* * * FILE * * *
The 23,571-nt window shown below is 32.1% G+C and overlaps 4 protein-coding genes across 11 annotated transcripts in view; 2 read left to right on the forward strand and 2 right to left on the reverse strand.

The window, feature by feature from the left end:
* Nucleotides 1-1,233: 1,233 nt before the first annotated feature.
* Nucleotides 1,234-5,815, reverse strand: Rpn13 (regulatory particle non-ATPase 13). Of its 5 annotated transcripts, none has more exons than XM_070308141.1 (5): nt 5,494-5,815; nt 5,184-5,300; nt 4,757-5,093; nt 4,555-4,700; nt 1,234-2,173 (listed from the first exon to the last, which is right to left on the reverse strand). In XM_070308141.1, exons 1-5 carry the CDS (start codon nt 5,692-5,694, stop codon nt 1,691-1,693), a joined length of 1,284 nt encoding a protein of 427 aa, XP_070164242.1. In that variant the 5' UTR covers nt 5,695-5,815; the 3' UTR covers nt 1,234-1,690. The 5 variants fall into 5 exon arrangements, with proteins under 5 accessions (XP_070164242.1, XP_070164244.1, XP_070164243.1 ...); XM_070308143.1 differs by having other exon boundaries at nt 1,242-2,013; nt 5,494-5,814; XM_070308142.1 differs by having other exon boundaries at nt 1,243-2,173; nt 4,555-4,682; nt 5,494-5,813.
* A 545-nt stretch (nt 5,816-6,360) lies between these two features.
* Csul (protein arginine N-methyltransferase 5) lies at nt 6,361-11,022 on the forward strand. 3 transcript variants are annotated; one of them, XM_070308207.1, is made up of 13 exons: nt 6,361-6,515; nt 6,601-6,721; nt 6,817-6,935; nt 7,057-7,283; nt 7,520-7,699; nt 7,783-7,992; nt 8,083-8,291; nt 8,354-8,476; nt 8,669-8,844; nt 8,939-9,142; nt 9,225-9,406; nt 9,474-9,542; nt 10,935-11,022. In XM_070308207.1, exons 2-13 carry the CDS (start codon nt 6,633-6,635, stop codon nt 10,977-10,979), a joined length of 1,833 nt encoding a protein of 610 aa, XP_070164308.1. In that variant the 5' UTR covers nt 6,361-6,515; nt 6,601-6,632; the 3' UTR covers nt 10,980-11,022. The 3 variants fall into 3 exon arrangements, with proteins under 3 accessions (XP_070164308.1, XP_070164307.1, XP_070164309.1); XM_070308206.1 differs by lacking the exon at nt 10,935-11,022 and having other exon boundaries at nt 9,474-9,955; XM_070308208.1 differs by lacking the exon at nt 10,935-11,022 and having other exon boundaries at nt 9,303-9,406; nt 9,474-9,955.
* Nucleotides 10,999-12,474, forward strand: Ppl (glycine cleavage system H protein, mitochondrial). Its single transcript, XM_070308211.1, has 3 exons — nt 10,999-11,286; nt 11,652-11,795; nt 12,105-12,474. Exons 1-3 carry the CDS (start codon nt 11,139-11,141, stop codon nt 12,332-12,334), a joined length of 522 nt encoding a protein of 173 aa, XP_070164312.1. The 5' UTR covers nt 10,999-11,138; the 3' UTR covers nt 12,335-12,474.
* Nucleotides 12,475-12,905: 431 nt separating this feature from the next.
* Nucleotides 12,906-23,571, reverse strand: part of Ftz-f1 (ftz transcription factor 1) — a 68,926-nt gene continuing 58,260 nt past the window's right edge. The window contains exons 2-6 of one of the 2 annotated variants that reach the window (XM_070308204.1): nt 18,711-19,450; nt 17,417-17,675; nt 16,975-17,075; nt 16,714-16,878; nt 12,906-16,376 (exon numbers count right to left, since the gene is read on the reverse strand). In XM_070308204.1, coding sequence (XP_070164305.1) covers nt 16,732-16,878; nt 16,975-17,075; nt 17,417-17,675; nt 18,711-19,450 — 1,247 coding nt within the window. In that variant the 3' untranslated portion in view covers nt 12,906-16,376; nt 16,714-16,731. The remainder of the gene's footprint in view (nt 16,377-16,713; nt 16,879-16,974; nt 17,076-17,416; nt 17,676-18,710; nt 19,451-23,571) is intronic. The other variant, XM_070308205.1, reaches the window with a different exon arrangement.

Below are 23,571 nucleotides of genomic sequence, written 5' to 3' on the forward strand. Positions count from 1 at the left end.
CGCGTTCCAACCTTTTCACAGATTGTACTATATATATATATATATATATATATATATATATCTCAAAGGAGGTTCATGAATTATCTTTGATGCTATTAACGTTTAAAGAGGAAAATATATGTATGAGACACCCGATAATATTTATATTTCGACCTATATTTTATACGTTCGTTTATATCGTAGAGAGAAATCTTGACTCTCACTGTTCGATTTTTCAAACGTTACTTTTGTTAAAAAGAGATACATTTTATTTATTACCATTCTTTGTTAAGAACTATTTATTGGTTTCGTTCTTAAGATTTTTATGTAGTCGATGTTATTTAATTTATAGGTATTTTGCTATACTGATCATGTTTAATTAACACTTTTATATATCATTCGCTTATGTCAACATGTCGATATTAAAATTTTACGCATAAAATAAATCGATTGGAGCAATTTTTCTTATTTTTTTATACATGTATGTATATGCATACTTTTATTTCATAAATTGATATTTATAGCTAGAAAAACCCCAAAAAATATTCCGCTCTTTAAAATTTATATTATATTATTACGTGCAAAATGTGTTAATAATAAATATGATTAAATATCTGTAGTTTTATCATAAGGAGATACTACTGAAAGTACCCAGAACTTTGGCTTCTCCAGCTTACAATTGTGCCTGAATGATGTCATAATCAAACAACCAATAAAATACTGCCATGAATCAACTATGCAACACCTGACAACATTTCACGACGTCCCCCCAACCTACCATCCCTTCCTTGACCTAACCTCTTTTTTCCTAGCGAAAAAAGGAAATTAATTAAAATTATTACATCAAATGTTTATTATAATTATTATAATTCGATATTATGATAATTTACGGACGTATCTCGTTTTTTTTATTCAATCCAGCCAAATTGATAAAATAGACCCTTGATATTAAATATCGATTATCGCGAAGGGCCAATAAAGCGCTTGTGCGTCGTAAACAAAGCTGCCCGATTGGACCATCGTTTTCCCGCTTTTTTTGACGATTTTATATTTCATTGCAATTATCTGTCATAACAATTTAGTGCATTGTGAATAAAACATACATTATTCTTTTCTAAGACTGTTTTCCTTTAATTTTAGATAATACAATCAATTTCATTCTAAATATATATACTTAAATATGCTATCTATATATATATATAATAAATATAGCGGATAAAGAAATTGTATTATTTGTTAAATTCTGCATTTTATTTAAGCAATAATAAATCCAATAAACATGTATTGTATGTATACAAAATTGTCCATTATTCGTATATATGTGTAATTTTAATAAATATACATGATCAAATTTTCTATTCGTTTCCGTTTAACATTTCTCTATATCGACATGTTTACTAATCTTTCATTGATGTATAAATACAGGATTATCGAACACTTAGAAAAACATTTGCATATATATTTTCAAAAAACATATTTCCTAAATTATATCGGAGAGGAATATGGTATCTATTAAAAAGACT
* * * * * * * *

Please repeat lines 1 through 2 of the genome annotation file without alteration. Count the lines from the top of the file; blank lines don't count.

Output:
The 23,571-nt window shown below is 32.1% G+C and overlaps 4 protein-coding genes across 11 annotated transcripts in view; 2 read left to right on the forward strand and 2 right to left on the reverse strand.

The window, feature by feature from the left end: